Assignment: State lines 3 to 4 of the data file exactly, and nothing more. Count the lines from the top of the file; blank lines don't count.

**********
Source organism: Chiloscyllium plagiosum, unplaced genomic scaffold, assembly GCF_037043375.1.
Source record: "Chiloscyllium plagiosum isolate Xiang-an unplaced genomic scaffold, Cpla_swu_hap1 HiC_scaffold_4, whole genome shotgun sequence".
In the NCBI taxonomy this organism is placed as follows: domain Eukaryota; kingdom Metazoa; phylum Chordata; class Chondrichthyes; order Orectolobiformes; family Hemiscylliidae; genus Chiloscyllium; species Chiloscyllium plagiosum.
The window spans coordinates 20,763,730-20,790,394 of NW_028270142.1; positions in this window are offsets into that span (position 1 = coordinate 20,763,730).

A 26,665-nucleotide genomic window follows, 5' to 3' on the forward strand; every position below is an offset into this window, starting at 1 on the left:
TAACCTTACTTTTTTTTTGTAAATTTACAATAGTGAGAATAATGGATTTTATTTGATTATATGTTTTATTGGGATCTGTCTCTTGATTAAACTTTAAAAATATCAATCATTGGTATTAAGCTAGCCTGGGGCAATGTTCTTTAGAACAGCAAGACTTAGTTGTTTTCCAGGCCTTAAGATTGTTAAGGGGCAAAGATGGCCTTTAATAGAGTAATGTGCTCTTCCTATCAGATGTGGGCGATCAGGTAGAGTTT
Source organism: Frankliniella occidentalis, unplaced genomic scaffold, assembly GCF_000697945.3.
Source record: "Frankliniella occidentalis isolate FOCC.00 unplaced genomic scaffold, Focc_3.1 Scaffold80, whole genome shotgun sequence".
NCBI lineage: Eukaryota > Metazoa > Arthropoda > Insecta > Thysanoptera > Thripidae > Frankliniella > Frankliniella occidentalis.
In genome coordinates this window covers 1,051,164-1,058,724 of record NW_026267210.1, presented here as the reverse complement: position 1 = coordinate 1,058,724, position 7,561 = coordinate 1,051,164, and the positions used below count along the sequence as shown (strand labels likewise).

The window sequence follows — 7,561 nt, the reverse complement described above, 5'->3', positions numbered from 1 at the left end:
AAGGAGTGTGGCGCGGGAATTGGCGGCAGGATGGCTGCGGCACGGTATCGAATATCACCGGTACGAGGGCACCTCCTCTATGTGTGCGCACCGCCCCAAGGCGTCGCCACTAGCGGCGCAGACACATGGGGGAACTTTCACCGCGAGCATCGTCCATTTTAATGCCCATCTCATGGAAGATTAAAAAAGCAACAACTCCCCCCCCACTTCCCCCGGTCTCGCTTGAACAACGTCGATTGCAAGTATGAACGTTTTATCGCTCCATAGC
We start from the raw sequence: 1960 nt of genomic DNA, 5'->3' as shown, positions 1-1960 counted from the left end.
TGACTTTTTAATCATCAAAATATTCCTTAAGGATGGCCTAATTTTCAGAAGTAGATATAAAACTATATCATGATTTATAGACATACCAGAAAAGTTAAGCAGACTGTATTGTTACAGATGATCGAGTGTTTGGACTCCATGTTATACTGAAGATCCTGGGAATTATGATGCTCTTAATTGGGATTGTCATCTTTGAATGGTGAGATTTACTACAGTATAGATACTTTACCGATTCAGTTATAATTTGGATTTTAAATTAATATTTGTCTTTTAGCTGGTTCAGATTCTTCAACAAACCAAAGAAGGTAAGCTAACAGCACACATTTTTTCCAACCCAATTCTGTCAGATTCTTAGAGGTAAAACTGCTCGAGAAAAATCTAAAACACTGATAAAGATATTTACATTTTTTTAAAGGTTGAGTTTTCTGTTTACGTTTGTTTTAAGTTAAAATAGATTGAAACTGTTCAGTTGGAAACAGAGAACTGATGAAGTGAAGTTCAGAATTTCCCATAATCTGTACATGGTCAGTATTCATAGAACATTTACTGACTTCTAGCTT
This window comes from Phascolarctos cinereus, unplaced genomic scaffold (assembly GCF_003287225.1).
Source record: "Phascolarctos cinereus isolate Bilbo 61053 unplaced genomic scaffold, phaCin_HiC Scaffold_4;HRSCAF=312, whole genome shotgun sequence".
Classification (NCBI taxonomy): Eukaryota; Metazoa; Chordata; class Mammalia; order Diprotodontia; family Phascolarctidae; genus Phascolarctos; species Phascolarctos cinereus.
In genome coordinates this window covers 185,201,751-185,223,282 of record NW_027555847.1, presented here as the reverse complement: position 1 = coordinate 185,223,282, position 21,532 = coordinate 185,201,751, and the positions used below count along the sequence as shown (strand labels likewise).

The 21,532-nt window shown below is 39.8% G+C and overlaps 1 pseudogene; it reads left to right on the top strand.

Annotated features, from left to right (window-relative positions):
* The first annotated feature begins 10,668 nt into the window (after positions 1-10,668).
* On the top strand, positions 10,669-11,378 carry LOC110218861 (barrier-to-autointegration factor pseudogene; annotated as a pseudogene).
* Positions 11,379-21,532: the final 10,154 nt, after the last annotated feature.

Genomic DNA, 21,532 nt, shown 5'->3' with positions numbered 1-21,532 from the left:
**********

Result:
In the NCBI taxonomy this organism is placed as follows: domain Eukaryota; kingdom Metazoa; phylum Chordata; class Chondrichthyes; order Orectolobiformes; family Hemiscylliidae; genus Chiloscyllium; species Chiloscyllium plagiosum.
The window spans coordinates 20,763,730-20,790,394 of NW_028270142.1; positions in this window are offsets into that span (position 1 = coordinate 20,763,730).